Are we really surprised that the BBC’s Panorama has again uncovered poor quality care and abuse in a home for older people?
We know the roots of this, and I have previously argued that this is a political game. This is also personal because, and this point has been made many times before, I will be old one day and may well require care. Therefore I do not want to be treated like sh*t as a resident on the Panorama film stated. It happens because the care sector is undervalued, invisible, ‘women’s work’ and it is thought by some that it can be done by those with little training, poor supervision, risible pay, poor patient ratios, no professional development and inadequate management.
Individuals will of course be blamed and sacked citing ‘accountability’ as if it is the holy grail of quality care and patient safety.
What to do? The first is to recognise that this personal trouble is a political issue and nurses are front line staff in the trenches. In the UK for far too long nurses have been reluctant to use union power to address these fundamental issues. Yet, just when we need it, union membership across all employment sectors have dropped as workforces became more docile in the face of deregulated labour markets. Faced with the ‘flexibility’ requirements demanded by employers, resulting in the growth of zero hours contracts, part time working, minimum wages as targets rather than base lines, workers have become more pliable generally. Nursing, being a gendered occupation with its emphasis on self sacrifice and care, has historically shied away from exercising any worker power while simultaneously picking up the crumbs from the medics table (doing their ‘skilled’ tasks for nowhere near the pay) and now bowing to the control of their work as dictated by management.
In California, in the US, nurses are joining Unions and have a staffing ratio law of 5:1 for med/surg, 2:1 for ICU, and Psych 6:1 meaning five patients with 1 nurse. CA AB394 came about by the CA Nurses Association to implement their RN Staffing Ratio Law. William Whetstone (Professor of Nursing California State University) states “Staff nurses were sick and tired of being abused, putting up with crappy workloads, incompetent nurse administrators and managers, and on and on. I can remember when I did staff nursing dealing with a patient load of 10 to 12 patients with no thought to their acuity. As a result, CA became the first state through the effort of the CA Nurses Association to establish RN-to-patient ratios. The law was successfully implemented January 1, 2004”.
Is this an increasing phenomenon? Are we finally seeing a backlash against the dominant political hegemony that does not want to pay for care? We can study this until forever, but that fact remains – care costs. It costs a lot, requires skill and adequate ratios.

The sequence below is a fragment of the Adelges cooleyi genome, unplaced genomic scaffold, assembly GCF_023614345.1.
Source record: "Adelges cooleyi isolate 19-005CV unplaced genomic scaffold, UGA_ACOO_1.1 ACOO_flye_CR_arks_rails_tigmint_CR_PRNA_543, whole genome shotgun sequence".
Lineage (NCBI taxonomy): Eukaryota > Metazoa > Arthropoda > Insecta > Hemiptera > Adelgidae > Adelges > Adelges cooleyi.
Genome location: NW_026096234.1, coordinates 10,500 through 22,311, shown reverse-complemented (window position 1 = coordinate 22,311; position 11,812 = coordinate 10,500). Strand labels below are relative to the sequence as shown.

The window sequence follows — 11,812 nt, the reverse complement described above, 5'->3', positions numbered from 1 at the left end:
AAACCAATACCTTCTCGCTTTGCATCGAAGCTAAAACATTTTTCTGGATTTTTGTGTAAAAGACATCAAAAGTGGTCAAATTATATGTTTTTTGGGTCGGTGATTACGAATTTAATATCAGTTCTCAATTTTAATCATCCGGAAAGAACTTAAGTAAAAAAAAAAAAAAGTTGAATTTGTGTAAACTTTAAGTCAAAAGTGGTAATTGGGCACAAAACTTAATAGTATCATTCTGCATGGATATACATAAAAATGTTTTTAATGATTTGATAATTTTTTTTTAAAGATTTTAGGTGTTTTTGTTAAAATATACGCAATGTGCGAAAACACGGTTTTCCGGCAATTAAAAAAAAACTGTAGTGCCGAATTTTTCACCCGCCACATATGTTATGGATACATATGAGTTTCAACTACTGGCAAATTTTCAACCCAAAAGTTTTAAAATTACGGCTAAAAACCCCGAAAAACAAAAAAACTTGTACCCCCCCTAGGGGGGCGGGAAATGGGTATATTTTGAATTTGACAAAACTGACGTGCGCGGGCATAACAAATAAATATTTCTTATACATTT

In California it seems nurses have had enough, got organised and agitated for change. They have looked beyond the representations of nurses as caring angels and seen themselves as the exploited. They have plucked the imaginary flowers from their chains and acted.
Consumer capitalism would not want this happen because care is seen, in this context, as a cost to be born not by society but by individuals and families. Consumer capitalism instead wants to fill our heads with distractions and representations using the ‘spectacle’.
News and other media constantly feed us representations of the world that actually do not exist; they are constructed for news and or as entertainment. Panorama falls into that trap because it represents poor care in a particular way and is unable to drill down to the root causes. The TV itself is a medium of the representation of actuality and can lull us in to classifying the poor care we see as almost entertainment; the lines between truth and fantasy become blurred.
“In societies where modern conditions of production prevail, life is presented as an immense accumulation of spectacles. Everything that was directly lived has receded into a representation” (Debord 1967).
Consumer capitalism has ripped the citizen role from the heart of nursing and replaced it with consumerism in which we are presented daily with ‘the spectacle’ – representations of reality that are without form or substance but which service to make sacred the profane. The spectacle specifically aimed at women include the array of women’s magazines which preach that you can never too thin or that your breasts require surgical enhancement; thus are we distracted about what is truly real by a false representation, within care employment contexts that are precarious, undervalued and invisible. Feminists know this, critical theorists know this, those with a sociological imagination know this, many women actually feel the cognitive dissonace that this engenders. In California, nurses have acted as citizens, able to see pass the distractions for long enough to see exploitation as it really is. In the UK those nurses who can see the reality, need to the support to take charge of care in this country.
Ordinary citizens need to organise their frustrations and anger over health and social care and cohere into a viable opposition. Unfortunately UKIP are currently presenting another false representation with the spectacle of Nigel Farage presented as an ‘ordinary bloke’ that nearly 30% of the electorate are falling for.
We saw a spectacle of poor care again last night, lets not allow it to become entertainment for its shock value, lets instead urge action by all of us to provide the care older people deserve.